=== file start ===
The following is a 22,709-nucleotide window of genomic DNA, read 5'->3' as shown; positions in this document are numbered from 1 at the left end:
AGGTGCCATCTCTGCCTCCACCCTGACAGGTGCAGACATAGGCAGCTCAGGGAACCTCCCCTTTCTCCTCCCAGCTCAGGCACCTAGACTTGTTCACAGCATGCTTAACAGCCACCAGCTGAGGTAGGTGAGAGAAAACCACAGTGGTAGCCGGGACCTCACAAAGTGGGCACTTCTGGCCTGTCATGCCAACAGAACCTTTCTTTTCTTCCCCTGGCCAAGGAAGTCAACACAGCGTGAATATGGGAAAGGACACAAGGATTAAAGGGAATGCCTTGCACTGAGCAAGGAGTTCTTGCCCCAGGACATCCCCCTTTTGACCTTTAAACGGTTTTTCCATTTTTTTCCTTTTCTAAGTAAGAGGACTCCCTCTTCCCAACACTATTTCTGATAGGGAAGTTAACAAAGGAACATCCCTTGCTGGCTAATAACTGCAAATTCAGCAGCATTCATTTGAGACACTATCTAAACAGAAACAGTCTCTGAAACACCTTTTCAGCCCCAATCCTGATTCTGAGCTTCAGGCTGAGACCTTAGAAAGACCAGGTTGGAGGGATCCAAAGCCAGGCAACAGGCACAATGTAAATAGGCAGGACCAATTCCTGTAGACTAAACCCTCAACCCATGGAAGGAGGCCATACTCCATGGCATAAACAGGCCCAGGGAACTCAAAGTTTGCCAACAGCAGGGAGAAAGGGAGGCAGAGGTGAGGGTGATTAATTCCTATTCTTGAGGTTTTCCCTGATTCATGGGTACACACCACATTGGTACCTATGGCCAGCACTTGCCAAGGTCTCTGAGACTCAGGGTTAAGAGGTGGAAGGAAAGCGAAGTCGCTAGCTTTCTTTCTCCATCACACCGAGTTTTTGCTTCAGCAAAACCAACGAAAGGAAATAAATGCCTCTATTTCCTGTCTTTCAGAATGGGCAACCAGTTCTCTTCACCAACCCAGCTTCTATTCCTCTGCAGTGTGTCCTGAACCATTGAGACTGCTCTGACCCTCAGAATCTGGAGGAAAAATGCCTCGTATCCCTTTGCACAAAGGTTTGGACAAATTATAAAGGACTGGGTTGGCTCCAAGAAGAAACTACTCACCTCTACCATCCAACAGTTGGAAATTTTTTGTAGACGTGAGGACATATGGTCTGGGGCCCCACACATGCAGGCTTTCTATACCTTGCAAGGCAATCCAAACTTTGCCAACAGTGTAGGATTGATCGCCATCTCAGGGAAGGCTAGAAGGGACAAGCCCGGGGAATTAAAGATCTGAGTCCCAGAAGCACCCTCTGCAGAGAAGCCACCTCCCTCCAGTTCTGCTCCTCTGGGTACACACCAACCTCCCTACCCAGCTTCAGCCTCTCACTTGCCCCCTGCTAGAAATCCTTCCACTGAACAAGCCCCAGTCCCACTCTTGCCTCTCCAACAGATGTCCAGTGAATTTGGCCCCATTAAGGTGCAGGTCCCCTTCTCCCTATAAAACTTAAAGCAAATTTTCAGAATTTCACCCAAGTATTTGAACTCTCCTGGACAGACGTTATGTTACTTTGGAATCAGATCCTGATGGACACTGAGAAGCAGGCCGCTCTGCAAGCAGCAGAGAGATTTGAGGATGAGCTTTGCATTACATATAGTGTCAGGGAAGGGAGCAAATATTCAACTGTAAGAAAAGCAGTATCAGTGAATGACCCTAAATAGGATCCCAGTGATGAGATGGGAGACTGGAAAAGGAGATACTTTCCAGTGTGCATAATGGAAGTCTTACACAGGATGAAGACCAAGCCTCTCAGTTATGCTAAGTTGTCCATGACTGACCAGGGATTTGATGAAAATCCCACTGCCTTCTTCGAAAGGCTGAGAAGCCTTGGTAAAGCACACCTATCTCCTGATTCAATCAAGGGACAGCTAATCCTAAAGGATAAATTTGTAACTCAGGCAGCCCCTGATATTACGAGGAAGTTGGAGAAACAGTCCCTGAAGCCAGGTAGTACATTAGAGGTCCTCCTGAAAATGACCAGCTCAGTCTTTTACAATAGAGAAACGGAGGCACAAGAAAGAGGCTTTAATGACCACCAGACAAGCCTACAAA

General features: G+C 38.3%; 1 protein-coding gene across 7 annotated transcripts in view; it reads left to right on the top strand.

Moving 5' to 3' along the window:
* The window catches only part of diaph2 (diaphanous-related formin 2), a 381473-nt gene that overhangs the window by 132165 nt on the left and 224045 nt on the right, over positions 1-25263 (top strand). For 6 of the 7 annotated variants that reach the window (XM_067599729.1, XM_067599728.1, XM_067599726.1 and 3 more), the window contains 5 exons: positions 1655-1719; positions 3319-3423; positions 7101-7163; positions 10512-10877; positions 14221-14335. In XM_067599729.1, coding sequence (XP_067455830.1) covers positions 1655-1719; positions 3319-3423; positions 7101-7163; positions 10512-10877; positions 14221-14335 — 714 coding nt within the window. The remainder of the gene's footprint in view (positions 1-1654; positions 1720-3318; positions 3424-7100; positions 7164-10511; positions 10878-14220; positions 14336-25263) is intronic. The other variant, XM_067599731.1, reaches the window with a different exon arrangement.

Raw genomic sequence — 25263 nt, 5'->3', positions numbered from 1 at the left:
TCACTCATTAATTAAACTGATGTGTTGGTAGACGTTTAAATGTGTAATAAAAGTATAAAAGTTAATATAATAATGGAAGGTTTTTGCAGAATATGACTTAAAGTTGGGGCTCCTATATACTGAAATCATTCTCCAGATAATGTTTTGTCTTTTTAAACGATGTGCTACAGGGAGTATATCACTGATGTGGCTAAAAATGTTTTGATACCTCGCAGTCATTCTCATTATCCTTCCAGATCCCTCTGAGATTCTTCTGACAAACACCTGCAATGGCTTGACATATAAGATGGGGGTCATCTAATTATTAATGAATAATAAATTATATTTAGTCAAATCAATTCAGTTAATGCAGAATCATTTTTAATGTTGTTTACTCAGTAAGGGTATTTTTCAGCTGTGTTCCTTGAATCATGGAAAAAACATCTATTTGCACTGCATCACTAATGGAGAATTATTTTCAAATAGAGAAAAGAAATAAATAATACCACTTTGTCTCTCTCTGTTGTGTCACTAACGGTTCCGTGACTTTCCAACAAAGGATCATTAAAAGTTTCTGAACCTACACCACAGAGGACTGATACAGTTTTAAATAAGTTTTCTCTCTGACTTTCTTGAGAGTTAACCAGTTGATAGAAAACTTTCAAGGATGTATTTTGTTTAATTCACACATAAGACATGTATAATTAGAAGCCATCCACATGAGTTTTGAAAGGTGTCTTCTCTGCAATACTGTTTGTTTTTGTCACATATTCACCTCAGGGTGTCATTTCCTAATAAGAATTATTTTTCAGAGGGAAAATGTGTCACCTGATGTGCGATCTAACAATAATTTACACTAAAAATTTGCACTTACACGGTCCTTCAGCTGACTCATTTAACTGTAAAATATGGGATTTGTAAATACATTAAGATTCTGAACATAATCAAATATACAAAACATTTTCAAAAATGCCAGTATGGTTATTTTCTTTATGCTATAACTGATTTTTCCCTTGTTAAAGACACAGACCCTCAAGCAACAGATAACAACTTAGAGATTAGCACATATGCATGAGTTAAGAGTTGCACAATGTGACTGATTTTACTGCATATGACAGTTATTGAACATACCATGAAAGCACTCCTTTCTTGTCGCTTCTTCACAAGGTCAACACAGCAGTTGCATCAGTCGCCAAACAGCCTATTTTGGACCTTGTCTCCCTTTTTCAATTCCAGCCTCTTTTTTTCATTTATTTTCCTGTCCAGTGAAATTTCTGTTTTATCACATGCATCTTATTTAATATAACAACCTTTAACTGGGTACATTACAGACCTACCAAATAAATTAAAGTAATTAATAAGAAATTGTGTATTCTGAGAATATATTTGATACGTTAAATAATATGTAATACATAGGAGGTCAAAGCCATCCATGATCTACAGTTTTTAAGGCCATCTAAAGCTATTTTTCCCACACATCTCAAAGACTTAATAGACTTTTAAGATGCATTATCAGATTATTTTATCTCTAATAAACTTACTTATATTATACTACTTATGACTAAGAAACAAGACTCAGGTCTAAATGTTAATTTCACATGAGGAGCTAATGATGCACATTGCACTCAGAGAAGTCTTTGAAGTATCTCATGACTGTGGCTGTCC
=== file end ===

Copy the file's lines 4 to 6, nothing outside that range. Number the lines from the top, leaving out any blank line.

Moving 5' to 3' along the window:
* The window catches only part of diaph2 (diaphanous-related formin 2), a 381473-nt gene that overhangs the window by 132165 nt on the left and 224045 nt on the right, over positions 1-25263 (top strand). For 6 of the 7 annotated variants that reach the window (XM_067599729.1, XM_067599728.1, XM_067599726.1 and 3 more), the window contains 5 exons: positions 1655-1719; positions 3319-3423; positions 7101-7163; positions 10512-10877; positions 14221-14335. In XM_067599729.1, coding sequence (XP_067455830.1) covers positions 1655-1719; positions 3319-3423; positions 7101-7163; positions 10512-10877; positions 14221-14335 — 714 coding nt within the window. The remainder of the gene's footprint in view (positions 1-1654; positions 1720-3318; positions 3424-7100; positions 7164-10511; positions 10878-14220; positions 14336-25263) is intronic. The other variant, XM_067599731.1, reaches the window with a different exon arrangement.

Raw genomic sequence — 25263 nt, 5'->3', positions numbered from 1 at the left: